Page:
One mistake that we make as managers and leaders is to believe that people are not motivated. People are always motivated, just not necessarily in the manner we want them to be. Take, for instance, the person who does just enough on the job to get by. We might look at the behavior and think this person is NOT motivated. Now, let’s add the twist: this person does just enough because he/she has realized that everyone gets the same pay raise regardless of the quantity of the work. The person is motivated to do “just enough.” Or what about the person who does less, but who is striving for perfection which requires a slower pace and lower output? Again, the person is motivated to go slow.
So, what are some of the things we need to know about motivation? Every time I train on motivation, I ask people to write on one side of an index card the things that motivate them on the job and on the opposite side the things that de-motivate them. Then I ask them if the lists are different or just opposites. No, they suggest, the lists are different. Precisely. The things that motivate us on the job are different from the things that de-motivate us. Frederick Herzberg’s work on motivation suggested that the motivators (what he called growth factors) are predominantly associated with job content or achievement, such as challenging work, feeling valued, the satisfaction from completing difficult tasks, being given responsibility and the freedom to do the job as one sees best. On the other hand, the de-motivators (hygiene factors) are associated with the job environment: difficulties with supervisor/manager, stressful interpersonal relations, limited choice, lack of salary/rewards, repetitive work, and job insecurity, upset over company policy. The importance of this insight must not be missed. Eliminating or reducing the de-motivators will not motivate someone; it will simply reduce the person’s degree of de-motivation. It brings that person back to ground zero — it doesn’t actually propel them to succeed. What does motivate people are their job content and/or job achievement opportunities. When Herzberg explained the reasoning behind this insight, he suggested that improvement in the de-motivators does not excite people (motivate them) because they believe the factor should have been there all along. Think about it. Don’t we all believe we should work for reasonable, effective supervisors, get paid what we’re worth and not have to deal with a co-worker who is being obnoxious?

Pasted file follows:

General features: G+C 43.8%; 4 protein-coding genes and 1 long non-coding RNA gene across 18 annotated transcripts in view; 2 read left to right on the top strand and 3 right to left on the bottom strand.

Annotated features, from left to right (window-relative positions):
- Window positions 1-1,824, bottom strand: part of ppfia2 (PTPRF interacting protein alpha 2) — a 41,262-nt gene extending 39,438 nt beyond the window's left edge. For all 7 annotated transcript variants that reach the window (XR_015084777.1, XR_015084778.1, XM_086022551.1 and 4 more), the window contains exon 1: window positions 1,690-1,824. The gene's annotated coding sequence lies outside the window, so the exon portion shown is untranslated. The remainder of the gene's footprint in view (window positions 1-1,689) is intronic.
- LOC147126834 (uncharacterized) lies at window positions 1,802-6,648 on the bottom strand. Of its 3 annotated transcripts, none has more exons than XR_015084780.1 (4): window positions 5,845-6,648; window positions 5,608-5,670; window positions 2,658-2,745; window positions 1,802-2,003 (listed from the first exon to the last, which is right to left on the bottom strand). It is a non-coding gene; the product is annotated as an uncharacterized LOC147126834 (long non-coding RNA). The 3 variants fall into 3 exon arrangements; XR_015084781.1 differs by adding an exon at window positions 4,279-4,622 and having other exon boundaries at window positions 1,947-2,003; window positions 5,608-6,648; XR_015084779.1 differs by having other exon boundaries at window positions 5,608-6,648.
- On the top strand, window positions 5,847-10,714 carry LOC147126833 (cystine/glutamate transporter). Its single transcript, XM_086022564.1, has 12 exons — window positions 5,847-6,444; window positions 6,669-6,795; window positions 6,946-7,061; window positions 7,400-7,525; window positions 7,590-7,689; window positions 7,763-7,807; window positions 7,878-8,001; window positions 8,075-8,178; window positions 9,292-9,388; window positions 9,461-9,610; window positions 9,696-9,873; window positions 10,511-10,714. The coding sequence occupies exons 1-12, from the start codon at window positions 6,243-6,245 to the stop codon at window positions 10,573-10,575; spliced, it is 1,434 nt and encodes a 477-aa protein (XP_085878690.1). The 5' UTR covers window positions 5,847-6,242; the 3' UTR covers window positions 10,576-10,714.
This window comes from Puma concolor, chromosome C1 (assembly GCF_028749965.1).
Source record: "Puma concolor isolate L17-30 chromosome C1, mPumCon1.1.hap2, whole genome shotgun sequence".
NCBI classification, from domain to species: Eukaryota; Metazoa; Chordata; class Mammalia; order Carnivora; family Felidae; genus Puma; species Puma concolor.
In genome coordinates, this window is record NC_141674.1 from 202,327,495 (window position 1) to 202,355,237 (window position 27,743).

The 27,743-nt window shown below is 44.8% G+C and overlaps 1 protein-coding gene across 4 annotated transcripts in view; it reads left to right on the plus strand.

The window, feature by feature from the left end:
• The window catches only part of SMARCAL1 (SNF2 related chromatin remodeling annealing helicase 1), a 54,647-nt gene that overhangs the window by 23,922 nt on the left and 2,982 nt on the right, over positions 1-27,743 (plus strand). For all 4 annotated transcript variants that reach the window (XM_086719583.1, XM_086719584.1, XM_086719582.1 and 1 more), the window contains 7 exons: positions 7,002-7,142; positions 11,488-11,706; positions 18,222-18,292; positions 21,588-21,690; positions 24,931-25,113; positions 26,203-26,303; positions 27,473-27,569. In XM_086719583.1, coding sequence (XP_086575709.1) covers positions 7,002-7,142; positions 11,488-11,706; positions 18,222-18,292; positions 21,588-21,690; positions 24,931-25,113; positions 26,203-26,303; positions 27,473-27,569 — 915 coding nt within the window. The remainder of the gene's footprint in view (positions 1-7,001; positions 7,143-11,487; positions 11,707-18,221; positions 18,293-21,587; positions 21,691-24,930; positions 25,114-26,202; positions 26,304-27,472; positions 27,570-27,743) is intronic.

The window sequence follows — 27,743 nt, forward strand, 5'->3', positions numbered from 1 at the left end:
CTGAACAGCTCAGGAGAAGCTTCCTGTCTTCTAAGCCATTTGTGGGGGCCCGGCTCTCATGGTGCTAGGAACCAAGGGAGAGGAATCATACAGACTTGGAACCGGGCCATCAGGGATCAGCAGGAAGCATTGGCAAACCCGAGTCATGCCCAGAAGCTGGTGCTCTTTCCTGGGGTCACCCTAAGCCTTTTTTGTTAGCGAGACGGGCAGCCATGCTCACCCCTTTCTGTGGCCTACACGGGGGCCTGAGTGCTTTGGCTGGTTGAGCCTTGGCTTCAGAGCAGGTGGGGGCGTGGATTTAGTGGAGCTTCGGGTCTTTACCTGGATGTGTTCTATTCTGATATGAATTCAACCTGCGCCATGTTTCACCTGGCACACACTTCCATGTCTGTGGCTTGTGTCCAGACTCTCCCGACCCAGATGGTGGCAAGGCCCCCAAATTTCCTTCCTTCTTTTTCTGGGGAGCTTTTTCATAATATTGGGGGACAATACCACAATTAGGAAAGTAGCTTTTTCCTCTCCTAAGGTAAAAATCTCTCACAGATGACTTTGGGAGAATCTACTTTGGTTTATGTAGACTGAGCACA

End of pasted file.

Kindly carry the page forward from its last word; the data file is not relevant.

All of this leads to the question: “What can we do as leaders and managers to create an environment where people are motivated?” Again, let’s turn to Herzberg. He suggested four key factors that motivate. First is competence: the importance of the person knowing how to do the job well. The second is choice: does the person have the freedom or autonomy to do the job and make decisions as he/she sees best? The third is meaningfulness: does the person see why doing the job is important and how it fits into the bigger picture? This factor is critical when people have repetitive work that requires a high degree of accuracy. And the final factor is progress: do we feel like we’re getting somewhere? If we complete one mound of work, only to have it replaced with another mound of work, it feels like nothing ever gets accomplished.
Herzberg commented that if we were to spend time and energy developing these areas of people’s jobs, we would need to spend far less on the job environment factors (pay, physical space, equipment) that really don’t serve to motivate.
During this time of huge layoffs and job loss in the workplace, there are many de-motivating factors present: loss of co-workers, piles of additional work, tense environment and stressed-out managers. Is there something we can do that will help those who still have jobs but are feeling terrible? Focus — not on eliminating the de-motivators — but on building the motivators: competence, choice, meaningfulness and progress.